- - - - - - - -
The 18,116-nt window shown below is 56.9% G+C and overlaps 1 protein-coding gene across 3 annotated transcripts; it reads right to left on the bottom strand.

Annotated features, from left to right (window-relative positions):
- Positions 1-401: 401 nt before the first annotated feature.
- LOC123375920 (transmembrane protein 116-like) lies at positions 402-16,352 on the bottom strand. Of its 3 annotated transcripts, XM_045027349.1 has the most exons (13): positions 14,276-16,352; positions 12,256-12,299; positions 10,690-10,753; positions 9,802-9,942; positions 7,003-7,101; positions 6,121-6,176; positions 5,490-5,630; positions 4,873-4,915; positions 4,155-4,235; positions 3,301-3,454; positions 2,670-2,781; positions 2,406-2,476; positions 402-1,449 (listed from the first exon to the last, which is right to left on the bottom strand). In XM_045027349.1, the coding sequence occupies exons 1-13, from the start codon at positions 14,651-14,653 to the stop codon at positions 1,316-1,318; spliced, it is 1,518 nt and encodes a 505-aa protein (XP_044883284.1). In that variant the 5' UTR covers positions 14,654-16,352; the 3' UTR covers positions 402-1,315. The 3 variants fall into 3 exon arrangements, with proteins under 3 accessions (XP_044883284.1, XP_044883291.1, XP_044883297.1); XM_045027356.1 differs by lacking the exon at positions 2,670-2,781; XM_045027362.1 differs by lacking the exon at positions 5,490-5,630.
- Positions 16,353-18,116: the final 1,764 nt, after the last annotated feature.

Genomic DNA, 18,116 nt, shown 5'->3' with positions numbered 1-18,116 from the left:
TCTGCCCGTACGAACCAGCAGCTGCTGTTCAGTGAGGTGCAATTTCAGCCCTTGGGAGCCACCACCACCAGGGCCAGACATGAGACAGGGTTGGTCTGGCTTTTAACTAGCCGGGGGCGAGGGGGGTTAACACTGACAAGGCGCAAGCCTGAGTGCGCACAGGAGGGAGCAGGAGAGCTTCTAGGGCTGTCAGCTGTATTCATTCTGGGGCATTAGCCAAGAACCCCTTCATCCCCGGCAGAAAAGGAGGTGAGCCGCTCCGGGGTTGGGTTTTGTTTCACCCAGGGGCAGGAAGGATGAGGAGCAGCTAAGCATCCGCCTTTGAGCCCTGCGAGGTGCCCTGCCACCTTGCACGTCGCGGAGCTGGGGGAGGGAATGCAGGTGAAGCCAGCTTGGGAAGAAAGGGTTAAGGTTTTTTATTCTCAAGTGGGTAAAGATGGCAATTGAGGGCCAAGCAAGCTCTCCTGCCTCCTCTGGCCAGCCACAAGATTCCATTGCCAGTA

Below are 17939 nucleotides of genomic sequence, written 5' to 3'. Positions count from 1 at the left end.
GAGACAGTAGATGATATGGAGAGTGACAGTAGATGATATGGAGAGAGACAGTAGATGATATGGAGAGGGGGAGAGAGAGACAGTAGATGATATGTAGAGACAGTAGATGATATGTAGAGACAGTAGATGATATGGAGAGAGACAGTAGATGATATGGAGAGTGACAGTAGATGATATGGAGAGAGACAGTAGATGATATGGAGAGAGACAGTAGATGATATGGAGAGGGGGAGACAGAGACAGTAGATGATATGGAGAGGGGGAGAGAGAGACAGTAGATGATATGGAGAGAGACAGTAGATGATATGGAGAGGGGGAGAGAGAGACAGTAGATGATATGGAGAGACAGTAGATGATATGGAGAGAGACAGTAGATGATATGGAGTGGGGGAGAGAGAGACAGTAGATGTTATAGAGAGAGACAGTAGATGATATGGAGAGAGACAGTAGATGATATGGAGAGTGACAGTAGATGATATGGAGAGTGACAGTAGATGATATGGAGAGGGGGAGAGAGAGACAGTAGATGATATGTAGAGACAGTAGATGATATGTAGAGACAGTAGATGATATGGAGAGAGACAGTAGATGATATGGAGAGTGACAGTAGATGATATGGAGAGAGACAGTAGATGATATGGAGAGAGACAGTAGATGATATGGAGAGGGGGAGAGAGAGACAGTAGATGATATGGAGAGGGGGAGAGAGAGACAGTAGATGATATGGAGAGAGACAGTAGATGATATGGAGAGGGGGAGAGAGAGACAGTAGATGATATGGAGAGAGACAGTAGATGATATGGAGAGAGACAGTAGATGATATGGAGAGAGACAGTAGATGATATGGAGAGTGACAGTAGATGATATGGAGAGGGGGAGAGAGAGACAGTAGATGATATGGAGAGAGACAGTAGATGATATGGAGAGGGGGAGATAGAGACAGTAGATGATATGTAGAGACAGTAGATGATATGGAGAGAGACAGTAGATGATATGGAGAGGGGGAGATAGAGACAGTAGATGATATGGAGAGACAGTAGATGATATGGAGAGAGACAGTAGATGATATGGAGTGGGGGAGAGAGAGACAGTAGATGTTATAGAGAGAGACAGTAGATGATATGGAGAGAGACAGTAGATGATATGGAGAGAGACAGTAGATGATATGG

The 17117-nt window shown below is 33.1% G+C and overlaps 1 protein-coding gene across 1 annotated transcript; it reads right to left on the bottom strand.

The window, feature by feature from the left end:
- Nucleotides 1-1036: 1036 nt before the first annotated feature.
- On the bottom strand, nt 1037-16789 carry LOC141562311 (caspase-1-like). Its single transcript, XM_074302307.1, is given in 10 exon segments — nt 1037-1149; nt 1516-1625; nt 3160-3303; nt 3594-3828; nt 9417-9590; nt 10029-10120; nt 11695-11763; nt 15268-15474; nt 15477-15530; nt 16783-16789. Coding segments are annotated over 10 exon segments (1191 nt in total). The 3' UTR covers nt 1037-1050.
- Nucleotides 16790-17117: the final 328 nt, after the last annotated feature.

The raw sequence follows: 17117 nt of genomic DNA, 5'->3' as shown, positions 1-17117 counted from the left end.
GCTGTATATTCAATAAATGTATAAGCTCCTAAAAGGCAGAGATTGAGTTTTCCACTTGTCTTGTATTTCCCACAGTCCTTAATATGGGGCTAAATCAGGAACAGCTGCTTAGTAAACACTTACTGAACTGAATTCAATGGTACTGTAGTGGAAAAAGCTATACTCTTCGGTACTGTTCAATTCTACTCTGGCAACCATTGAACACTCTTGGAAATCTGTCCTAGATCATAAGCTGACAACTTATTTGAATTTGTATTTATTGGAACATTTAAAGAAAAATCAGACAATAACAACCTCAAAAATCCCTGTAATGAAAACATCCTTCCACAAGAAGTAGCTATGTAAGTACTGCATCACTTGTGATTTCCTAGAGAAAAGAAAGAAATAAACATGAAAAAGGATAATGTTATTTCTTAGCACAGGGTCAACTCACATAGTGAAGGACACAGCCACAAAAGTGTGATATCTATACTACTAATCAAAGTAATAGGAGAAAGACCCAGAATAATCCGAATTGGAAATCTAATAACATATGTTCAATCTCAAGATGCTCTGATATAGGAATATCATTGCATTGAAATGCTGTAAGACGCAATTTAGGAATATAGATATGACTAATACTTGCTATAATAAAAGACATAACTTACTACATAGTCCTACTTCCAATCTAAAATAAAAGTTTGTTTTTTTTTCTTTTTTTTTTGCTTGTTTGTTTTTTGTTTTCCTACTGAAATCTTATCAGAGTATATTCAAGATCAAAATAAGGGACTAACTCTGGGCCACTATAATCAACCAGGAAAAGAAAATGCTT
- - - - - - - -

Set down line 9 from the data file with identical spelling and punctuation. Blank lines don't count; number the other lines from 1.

GAGACAGTAGATGATATGGAGAGTGACAGTAGATGATATGGAGAGAGACAGTAGATGATATGGAGAGGGGGAGAGAGAGACAGTAGATGATATGTAGAGACAGTAGATGATATGTAGAGACAGTAGATGATATGGAGAGAGACAGTAGATGATATGGAGAGTGACAGTAGATGATATGGAGAGAGACAGTAGATGATATGGAGAGAGACAGTAGATGATATGGAGAGGGGGAGACAGAGACAGTAGATGATATGGAGAGGGGGAGAGAGAGACAGTAGATGATATGGAGAGAGACAGTAGATGATATGGAGAGGGGGAGAGAGAGACAGTAGATGATATGGAGAGACAGTAGATGATATGGAGAGAGACAGTAGATGATATGGAGTGGGGGAGAGAGAGACAGTAGATGTTATAGAGAGAGACAGTAGATGATATGGAGAGAGACAGTAGATGATATGGAGAGTGACAGTAGATGATATGGAGAGTGACAGTAGATGATATGGAGAGGGGGAGAGAGAGACAGTAGATGATATGTAGAGACAGTAGATGATATGTAGAGACAGTAGATGATATGGAGAGAGACAGTAGATGATATGGAGAGTGACAGTAGATGATATGGAGAGAGACAGTAGATGATATGGAGAGAGACAGTAGATGATATGGAGAGGGGGAGAGAGAGACAGTAGATGATATGGAGAGGGGGAGAGAGAGACAGTAGATGATATGGAGAGAGACAGTAGATGATATGGAGAGGGGGAGAGAGAGACAGTAGATGATATGGAGAGAGACAGTAGATGATATGGAGAGAGACAGTAGATGATATGGAGAGAGACAGTAGATGATATGGAGAGTGACAGTAGATGATATGGAGAGGGGGAGAGAGAGACAGTAGATGATATGGAGAGAGACAGTAGATGATATGGAGAGGGGGAGATAGAGACAGTAGATGATATGTAGAGACAGTAGATGATATGGAGAGAGACAGTAGATGATATGGAGAGGGGGAGATAGAGACAGTAGATGATATGGAGAGACAGTAGATGATATGGAGAGAGACAGTAGATGATATGGAGTGGGGGAGAGAGAGACAGTAGATGTTATAGAGAGAGACAGTAGATGATATGGAGAGAGACAGTAGATGATATGGAGAGAGACAGTAGATGATATGG